Undoubtedly the most scenic and interesting route to the top, the trail to the summit of Scafell Pike is a considerable walk from Eskdale. When it comes to bagging the highest summit, it is important to note that Scafell is geographically closer to Eskdale but is 14 metres lower than Scafell Pike. It might only be 14 metres, but the gulf between the two peaks represents some of the trickiest ground in the entire Lake District.
Plan your route carefully if you intend to just climb Scafell Pike. If you find yourself on the summit of Scafell, you’ll need to allow at least an hour to traverse Mickledore onto Scafell Pike. Be wary too of Broad Stand. This is most certainly not a route for walkers and effectively bars your progress between the two peaks. Unless you are a climber and are suitably equipped, the only way to descend Scafell is via Lords Rake or Foxes Tarn.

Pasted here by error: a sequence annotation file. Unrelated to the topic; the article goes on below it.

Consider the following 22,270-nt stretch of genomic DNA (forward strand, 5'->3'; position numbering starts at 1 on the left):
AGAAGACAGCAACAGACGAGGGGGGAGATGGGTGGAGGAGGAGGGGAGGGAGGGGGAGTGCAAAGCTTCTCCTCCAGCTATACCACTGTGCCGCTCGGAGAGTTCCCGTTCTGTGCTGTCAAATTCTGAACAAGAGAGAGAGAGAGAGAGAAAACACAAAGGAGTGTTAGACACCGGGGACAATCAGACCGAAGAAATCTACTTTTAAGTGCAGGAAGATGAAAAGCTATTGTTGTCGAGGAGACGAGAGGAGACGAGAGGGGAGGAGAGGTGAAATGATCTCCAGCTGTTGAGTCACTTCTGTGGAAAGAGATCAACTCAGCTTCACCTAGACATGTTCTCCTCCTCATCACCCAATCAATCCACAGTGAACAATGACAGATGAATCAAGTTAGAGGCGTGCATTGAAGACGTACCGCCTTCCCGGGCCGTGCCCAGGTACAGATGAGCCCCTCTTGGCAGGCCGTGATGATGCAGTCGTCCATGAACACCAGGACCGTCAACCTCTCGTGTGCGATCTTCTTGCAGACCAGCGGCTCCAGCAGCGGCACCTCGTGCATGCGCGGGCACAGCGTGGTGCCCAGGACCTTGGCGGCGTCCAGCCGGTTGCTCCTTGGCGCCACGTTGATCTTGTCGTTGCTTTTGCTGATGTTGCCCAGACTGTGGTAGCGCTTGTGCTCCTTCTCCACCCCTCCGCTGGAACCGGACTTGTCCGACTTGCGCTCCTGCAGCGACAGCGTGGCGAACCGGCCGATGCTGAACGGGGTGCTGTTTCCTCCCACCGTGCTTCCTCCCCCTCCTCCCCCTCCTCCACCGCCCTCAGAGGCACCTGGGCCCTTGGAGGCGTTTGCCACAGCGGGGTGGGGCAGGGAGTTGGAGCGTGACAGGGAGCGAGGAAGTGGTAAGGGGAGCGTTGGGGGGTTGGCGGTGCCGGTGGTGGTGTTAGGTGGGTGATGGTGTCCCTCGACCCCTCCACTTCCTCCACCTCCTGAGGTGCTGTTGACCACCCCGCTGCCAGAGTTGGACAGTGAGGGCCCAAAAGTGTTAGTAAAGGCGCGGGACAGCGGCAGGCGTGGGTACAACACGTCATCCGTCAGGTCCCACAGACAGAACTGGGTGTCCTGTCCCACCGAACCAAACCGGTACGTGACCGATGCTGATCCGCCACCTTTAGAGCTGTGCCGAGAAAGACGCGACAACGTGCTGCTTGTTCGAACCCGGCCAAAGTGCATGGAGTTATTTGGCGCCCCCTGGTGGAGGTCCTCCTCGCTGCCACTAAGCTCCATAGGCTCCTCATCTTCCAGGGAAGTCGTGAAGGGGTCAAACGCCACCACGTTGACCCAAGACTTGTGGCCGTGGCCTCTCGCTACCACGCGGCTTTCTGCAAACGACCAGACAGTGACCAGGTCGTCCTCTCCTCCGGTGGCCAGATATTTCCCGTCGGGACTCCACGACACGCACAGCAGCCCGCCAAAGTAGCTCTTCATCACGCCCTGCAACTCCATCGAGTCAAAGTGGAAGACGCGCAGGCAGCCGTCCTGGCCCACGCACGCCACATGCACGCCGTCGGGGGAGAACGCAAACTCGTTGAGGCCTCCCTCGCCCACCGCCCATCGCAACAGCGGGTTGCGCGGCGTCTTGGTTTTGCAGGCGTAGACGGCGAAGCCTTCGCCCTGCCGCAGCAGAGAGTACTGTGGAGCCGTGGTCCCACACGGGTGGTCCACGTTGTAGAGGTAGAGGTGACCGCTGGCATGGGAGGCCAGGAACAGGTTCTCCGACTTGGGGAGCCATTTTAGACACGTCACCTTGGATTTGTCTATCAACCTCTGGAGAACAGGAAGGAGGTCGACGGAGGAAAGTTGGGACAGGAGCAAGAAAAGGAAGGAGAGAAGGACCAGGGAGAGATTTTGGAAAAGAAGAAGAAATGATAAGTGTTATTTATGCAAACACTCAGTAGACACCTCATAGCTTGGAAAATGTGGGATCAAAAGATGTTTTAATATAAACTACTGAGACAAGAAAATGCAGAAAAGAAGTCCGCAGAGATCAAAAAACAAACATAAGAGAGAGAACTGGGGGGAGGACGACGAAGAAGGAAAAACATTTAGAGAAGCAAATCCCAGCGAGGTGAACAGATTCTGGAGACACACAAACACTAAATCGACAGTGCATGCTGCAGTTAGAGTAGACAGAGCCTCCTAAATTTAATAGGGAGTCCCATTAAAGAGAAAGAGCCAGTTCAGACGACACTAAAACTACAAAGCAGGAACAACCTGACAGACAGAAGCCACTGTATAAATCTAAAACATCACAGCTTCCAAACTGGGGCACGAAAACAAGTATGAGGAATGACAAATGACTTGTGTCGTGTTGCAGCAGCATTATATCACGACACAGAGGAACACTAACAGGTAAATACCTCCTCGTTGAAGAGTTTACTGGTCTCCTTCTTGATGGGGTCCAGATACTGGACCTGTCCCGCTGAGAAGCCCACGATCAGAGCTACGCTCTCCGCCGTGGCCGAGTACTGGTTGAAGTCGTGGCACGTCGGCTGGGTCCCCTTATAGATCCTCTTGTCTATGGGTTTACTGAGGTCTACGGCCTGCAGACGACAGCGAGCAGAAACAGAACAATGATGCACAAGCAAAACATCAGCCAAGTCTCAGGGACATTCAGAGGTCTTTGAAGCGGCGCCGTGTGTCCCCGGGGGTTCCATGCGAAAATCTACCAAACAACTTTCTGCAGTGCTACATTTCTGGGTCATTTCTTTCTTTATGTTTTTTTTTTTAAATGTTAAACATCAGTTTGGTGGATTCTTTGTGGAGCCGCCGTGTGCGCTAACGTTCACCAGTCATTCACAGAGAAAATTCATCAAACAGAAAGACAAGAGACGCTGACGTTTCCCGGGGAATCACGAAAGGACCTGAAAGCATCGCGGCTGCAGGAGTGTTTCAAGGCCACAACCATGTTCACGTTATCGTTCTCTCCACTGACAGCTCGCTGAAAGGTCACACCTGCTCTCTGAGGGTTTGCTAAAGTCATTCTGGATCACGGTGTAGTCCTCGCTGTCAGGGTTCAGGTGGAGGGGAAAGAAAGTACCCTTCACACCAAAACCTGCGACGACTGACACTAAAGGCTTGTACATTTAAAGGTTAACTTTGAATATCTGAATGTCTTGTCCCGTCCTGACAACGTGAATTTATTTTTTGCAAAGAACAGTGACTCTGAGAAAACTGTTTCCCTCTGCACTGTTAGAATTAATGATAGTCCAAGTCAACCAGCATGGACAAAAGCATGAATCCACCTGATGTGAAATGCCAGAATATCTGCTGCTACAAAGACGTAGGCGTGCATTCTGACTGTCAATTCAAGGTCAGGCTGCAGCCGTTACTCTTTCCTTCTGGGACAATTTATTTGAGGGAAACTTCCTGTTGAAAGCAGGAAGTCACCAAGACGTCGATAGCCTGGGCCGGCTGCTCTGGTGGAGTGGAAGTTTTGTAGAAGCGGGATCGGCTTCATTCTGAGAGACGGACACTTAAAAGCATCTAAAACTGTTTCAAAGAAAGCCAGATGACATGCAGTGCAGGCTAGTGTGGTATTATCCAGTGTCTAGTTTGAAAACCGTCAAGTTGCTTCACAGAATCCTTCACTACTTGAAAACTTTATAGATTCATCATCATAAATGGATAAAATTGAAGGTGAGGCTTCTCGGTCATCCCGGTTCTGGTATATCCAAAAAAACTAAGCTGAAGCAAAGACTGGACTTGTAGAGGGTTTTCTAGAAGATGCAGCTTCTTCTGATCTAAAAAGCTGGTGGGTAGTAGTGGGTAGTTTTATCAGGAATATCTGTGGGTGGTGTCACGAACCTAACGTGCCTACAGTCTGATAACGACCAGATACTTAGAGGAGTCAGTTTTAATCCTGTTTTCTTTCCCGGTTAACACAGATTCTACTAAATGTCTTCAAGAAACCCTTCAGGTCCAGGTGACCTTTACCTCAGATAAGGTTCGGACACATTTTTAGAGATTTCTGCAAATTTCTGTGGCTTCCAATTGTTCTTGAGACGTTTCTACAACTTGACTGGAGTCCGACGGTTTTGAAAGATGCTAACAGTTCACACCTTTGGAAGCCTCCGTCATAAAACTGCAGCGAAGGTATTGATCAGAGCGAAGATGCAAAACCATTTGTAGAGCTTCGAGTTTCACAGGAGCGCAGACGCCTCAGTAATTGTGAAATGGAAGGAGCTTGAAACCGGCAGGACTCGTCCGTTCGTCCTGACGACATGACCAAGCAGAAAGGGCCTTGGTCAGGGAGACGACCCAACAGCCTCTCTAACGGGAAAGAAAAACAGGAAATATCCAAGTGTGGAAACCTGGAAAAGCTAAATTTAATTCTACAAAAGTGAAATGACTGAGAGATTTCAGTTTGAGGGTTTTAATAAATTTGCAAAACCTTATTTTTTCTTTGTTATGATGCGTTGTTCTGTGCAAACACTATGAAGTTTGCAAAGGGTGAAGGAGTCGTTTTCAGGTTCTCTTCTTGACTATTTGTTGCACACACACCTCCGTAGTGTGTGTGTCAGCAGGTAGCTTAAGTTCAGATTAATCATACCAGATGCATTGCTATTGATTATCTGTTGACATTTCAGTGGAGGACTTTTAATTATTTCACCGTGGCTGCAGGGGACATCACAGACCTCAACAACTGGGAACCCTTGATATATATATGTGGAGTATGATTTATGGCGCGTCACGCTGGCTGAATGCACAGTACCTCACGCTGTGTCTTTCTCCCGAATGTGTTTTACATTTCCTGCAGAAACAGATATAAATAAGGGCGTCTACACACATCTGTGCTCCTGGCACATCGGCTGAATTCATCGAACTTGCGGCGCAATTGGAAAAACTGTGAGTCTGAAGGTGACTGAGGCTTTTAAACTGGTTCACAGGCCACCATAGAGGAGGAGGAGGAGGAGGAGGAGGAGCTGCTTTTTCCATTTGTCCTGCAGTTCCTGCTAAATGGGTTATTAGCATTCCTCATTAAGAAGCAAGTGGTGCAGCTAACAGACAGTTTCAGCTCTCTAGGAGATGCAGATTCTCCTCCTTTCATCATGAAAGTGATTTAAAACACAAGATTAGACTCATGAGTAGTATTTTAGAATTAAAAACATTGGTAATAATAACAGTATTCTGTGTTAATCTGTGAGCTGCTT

Similarly, when walking from Scafell Pike to Scafell, you must take these detours to avoid becoming a mountain rescue statistic! The most popular route to Scafell Pike from Eskdale begins at Brotherilkeld, at the foot of Hardknott Pass. It is around 5 miles from here, taking you through Upper Eskdale into Great Moss, a great hanging valley surrounded by an impressive amphitheatre of the tallest mountains in the Lake District. The summit can be attained by three different routes from Great Moss: Cam Spout, Little Narrowcove and by Esk Hause, the latter joining with the Borrowdale routes described previously.
We have a variety of self-catering Lake District cottages near Scafell Pike, enabling you to walk from the door of your cottage. Click on the highlighted link to find your perfect cottage as a base for climbing the Lake District’s highest mountain.
Disclaimer: Whilst every effort has been made to ensure the accuracy of the information at the time of writing,
please ensure you check carefully before making any decisions based on the contents within this article.